I'm hoping that violations will not be broadly sought down and punished, rather as simply providing a ready excuse for when they do want to shut down specific sites. Like how driving speed limits are kept artificially low so that anyone can be pulled over for speeding, or like how many companies have largely unenforced standards for personal use of office computers to check facebook/etc, just so they have something unequivocally in violation to protect them from litigation by their employees when firing them.
" That is a very strange definition of "adult", which probably is only comprehensible to Americans."

Not true. I refer you to the Oxford English Dictionary definiton:

Granted it's the last definition in the list but it is a valid use of English, not just American English. I don't know when the usage began but I'm in my 50s and "adult" certainly had that variant meaning even when I was a teenager.

On the other hand, to describe a discussion on global warming, to use your example, as "adult" would be an idiosyncratic choice. The normal expression would probably be "a mature discussion" or even "a grown-up discussion". These words might superficially seem to be synonyms but they have significant differences in nuance and usage in British English and probably have further differences in American, Australian and other Englishes too.
Self-hosted blogs are not that expensive these days. Yes, it's not free, but no more than $30 a year.

Yeah, "adult" is pretty common in the US for "porn". I don't know who came up with that. I think they were trying to shelter the kids. "We can't talk about porn or sex in front of the kids!" So they use adult as a code word. Of course kids figure out what it means very fast.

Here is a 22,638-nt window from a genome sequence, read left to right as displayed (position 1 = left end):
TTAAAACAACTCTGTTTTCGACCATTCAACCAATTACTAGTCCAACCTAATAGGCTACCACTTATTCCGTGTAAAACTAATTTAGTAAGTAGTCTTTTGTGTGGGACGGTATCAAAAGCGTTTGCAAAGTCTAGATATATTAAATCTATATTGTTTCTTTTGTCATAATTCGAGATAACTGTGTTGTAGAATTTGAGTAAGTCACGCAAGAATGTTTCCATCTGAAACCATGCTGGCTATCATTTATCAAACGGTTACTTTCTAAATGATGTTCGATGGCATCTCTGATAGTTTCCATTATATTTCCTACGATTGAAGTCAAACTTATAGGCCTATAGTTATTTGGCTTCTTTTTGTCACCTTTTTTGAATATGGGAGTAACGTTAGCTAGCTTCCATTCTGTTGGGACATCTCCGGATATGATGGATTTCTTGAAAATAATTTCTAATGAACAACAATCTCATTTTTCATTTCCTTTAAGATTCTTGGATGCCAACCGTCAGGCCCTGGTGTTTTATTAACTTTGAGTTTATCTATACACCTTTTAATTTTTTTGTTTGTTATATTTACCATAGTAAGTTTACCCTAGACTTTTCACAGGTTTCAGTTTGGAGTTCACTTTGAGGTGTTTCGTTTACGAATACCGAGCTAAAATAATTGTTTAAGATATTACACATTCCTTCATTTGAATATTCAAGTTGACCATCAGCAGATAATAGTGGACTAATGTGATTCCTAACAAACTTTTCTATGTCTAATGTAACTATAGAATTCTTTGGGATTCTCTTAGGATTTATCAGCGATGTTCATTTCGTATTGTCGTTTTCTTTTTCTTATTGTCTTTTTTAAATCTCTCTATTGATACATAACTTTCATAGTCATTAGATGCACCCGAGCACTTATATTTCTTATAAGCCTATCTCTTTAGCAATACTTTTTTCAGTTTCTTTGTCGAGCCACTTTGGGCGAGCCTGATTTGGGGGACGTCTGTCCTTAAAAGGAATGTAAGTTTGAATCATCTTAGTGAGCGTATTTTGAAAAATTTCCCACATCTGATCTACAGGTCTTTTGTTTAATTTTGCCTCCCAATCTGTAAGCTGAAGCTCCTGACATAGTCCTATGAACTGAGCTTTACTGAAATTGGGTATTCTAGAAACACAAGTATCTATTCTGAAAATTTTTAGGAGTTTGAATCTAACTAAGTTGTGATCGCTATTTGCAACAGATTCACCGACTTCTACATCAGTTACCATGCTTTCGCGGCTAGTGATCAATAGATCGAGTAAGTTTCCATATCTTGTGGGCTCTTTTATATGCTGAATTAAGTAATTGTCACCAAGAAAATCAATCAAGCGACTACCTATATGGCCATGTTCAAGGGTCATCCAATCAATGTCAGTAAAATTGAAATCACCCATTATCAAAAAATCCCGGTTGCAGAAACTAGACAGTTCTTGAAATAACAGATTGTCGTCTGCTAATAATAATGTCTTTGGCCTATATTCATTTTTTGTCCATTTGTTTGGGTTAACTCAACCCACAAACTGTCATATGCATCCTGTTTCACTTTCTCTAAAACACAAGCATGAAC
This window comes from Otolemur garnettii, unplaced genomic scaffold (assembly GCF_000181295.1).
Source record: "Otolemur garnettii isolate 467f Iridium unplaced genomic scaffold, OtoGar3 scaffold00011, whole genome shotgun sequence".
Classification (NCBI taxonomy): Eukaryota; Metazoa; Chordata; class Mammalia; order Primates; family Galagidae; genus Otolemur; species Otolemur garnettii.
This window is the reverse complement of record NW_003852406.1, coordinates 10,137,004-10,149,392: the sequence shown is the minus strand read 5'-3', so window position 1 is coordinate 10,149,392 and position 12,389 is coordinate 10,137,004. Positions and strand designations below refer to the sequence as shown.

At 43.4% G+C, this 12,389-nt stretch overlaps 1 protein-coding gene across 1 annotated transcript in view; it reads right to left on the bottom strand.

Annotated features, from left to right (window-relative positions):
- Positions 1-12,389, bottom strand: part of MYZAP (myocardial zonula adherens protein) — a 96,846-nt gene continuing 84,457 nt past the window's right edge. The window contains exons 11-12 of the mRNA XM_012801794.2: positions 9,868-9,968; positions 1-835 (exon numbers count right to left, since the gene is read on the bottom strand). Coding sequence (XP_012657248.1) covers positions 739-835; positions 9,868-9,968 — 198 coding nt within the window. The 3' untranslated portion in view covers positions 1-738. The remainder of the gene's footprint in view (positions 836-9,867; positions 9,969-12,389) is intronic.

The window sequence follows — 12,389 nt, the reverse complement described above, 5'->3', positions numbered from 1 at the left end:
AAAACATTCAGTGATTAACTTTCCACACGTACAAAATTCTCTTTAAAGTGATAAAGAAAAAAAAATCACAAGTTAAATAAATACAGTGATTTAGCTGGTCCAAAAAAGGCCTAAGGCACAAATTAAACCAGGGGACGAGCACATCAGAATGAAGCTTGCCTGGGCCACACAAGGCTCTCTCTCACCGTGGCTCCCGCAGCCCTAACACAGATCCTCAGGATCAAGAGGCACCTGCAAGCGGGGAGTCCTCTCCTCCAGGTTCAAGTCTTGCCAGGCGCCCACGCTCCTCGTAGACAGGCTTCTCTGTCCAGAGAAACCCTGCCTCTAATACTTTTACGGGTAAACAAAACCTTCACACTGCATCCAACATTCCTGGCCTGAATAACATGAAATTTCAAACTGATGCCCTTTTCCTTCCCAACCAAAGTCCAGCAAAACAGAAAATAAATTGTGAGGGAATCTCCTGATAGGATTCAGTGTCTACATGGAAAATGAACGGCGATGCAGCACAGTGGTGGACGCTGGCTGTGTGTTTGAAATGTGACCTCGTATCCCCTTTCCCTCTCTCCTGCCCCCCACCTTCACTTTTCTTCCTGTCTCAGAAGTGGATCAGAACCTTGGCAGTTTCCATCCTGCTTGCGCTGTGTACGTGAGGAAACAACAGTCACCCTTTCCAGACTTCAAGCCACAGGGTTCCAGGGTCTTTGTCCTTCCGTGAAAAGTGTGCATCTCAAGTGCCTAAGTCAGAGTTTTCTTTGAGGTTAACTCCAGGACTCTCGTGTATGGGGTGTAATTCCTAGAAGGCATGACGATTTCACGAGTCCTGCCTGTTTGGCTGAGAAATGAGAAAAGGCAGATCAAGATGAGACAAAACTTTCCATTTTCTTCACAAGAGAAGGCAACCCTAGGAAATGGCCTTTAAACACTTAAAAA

The crazy bit to me is that they are giving three days notice and not actually defining what they mean by "adult" explicitly. If they were just going to lock down blogs and make them invisible to the public it wouldn't be so bad. But as it is they are giving a very broad group of people short notice to backup all their stuff and move or risk it being deleted.
Prudish thought on sex has always puzzled me, especially when pursued with more zeal than the issue of violence.

Violence is not normal or healthy or necessary for a harmonious, functioning society. Sex is.
Your mother did it for God's sake... at least once. And the probability is more than once.

I can think of a few 'valid' (in my opinion) reasons why one is censored more heavily than the other, but while amusing I wouldn't be surprised if it boils down to the fact that it's so great that if we didn't spend every waking minute cultivating a culture of shame around sex, we'd spend all our time doing it and never get anything done.

As any American with a basic Civics education could tell you, the First Amendment restricts the government's regulation of free speech and not private entities on their private property. Google is entitled to do whatever they like on their own property (i.e. servers).

But don't sweat it, mistaken claims of "Freedom of Speech" are rife even in America. The First Amendment has absolutely nothing do with this.
On the other hand, to describe a discussion on global warming, to use your example, as "adult" would be an idiosyncratic choice. The normal expression would probably be "a mature discussion" or even "a grown-up discussion".

But if you say "this blog has mature content", you could also be referring to porn again. Although in my opinion porn is neither "adult" nor "mature".
First I've heard of this. A bit curious as to why but yeah, the land lords get to make up the rules to their own buildings.

Tenants just have to deal with it or find a better or more suitable spot for their needs.
Hmm. Curious to see if Game of Thrones related blogs suddenly vanish. That's pretty adult/mature content, but I don't think you would have "ads" per say of it, instead of being the main topic?
Heh, quite sad, I suppose Fifty Shades of Grey would be deemed too "adult" for Google.

Maybe the russians will come to the party and give us a .ru solution ;-).
Like Bhagpuss said, the usage is standard east of the Atlantic also.

And in point of fact there is a reason why you can more easily show somebody murdering another person than raping another person on TV. It is because in the first case it is more difficult to convey a subtext that [if we ignore Cylons or extremes of psychopathology] the victim might like it.